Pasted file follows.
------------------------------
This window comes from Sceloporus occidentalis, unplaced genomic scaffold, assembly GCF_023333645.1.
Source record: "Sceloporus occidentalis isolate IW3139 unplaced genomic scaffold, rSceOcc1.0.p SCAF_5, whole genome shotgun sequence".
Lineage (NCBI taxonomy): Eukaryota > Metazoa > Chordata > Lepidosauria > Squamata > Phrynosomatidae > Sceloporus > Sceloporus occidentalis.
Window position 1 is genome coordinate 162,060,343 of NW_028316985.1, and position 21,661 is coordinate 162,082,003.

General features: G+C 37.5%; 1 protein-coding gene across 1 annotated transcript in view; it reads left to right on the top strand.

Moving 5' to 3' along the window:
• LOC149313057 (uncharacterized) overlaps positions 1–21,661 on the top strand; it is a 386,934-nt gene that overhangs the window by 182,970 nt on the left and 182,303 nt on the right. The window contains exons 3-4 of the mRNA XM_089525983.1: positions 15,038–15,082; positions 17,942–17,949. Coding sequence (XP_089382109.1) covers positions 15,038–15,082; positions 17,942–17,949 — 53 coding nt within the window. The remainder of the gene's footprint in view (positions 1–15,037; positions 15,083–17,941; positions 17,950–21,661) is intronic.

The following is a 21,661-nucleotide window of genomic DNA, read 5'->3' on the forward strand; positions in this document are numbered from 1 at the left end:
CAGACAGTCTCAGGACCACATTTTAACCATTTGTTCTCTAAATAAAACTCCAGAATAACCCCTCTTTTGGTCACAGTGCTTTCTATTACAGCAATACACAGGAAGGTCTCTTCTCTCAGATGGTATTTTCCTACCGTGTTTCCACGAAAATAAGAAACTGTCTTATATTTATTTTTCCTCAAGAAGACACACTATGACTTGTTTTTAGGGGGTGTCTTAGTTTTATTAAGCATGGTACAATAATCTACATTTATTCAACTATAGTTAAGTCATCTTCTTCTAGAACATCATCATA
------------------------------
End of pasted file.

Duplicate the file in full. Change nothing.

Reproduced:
This window comes from Sceloporus occidentalis, unplaced genomic scaffold, assembly GCF_023333645.1.
Source record: "Sceloporus occidentalis isolate IW3139 unplaced genomic scaffold, rSceOcc1.0.p SCAF_5, whole genome shotgun sequence".
Lineage (NCBI taxonomy): Eukaryota > Metazoa > Chordata > Lepidosauria > Squamata > Phrynosomatidae > Sceloporus > Sceloporus occidentalis.
Window position 1 is genome coordinate 162,060,343 of NW_028316985.1, and position 21,661 is coordinate 162,082,003.

General features: G+C 37.5%; 1 protein-coding gene across 1 annotated transcript in view; it reads left to right on the top strand.

Moving 5' to 3' along the window:
• LOC149313057 (uncharacterized) overlaps positions 1–21,661 on the top strand; it is a 386,934-nt gene that overhangs the window by 182,970 nt on the left and 182,303 nt on the right. The window contains exons 3-4 of the mRNA XM_089525983.1: positions 15,038–15,082; positions 17,942–17,949. Coding sequence (XP_089382109.1) covers positions 15,038–15,082; positions 17,942–17,949 — 53 coding nt within the window. The remainder of the gene's footprint in view (positions 1–15,037; positions 15,083–17,941; positions 17,950–21,661) is intronic.

The following is a 21,661-nucleotide window of genomic DNA, read 5'->3' on the forward strand; positions in this document are numbered from 1 at the left end:
CAGACAGTCTCAGGACCACATTTTAACCATTTGTTCTCTAAATAAAACTCCAGAATAACCCCTCTTTTGGTCACAGTGCTTTCTATTACAGCAATACACAGGAAGGTCTCTTCTCTCAGATGGTATTTTCCTACCGTGTTTCCACGAAAATAAGAAACTGTCTTATATTTATTTTTCCTCAAGAAGACACACTATGACTTGTTTTTAGGGGGTGTCTTAGTTTTATTAAGCATGGTACAATAATCTACATTTATTCAACTATAGTTAAGTCATCTTCTTCTAGAACATCATCATA